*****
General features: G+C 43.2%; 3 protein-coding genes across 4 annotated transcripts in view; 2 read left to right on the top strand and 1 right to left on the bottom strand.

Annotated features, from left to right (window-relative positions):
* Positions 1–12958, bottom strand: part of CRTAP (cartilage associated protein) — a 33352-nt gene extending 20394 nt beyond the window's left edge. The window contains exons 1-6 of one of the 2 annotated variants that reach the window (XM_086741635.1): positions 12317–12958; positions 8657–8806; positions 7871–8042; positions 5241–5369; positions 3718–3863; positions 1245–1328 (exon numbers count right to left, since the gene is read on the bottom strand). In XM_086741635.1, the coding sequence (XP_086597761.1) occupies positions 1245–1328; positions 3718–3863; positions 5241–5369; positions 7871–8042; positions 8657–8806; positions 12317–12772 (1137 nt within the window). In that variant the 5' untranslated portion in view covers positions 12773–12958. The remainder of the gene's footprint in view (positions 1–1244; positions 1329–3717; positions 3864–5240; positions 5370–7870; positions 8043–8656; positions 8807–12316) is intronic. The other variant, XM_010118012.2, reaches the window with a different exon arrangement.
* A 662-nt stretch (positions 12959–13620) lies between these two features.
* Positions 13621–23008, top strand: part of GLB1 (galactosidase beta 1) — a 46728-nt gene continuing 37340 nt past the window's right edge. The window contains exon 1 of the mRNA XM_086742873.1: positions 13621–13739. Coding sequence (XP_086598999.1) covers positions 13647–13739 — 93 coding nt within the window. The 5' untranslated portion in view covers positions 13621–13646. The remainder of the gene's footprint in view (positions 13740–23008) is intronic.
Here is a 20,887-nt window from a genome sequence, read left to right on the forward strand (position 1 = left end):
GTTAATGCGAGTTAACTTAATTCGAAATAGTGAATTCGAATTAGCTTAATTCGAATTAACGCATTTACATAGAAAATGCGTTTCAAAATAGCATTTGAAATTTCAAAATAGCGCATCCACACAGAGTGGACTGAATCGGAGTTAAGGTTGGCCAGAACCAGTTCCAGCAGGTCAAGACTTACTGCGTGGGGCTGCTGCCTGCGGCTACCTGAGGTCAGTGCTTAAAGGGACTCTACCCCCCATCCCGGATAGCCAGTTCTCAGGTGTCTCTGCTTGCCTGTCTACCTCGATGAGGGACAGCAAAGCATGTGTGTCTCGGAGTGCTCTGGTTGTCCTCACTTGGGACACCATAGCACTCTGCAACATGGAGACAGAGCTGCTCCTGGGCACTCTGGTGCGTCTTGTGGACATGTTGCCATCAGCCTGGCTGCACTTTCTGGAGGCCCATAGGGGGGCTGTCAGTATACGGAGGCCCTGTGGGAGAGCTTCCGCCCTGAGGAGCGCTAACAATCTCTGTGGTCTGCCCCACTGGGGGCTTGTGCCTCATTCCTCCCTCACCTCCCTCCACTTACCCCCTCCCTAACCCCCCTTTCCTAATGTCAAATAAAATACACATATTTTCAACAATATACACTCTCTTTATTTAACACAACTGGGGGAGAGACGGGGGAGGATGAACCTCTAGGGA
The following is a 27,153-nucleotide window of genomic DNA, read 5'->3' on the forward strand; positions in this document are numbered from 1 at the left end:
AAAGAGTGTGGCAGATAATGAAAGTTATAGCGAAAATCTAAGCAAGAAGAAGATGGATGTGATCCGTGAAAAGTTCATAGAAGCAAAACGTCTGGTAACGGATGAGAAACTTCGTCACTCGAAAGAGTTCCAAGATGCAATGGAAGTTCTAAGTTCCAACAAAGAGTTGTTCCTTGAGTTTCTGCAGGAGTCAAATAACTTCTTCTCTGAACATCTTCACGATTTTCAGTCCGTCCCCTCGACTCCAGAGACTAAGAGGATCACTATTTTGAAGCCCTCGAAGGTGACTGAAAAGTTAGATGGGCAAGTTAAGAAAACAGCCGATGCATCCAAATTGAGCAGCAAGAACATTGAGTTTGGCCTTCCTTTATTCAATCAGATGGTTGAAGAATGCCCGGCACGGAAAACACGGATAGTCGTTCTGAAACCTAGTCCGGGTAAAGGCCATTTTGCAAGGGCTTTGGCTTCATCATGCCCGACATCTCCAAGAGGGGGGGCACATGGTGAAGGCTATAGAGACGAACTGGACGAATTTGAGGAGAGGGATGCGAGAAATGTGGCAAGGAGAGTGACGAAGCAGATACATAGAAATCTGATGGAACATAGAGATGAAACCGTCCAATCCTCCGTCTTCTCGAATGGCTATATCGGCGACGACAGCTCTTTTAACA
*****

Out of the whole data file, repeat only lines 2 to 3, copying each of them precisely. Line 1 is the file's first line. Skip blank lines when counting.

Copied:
Annotated features, from left to right (window-relative positions):
* Positions 1–12958, bottom strand: part of CRTAP (cartilage associated protein) — a 33352-nt gene extending 20394 nt beyond the window's left edge. The window contains exons 1-6 of one of the 2 annotated variants that reach the window (XM_086741635.1): positions 12317–12958; positions 8657–8806; positions 7871–8042; positions 5241–5369; positions 3718–3863; positions 1245–1328 (exon numbers count right to left, since the gene is read on the bottom strand). In XM_086741635.1, the coding sequence (XP_086597761.1) occupies positions 1245–1328; positions 3718–3863; positions 5241–5369; positions 7871–8042; positions 8657–8806; positions 12317–12772 (1137 nt within the window). In that variant the 5' untranslated portion in view covers positions 12773–12958. The remainder of the gene's footprint in view (positions 1–1244; positions 1329–3717; positions 3864–5240; positions 5370–7870; positions 8043–8656; positions 8807–12316) is intronic. The other variant, XM_010118012.2, reaches the window with a different exon arrangement.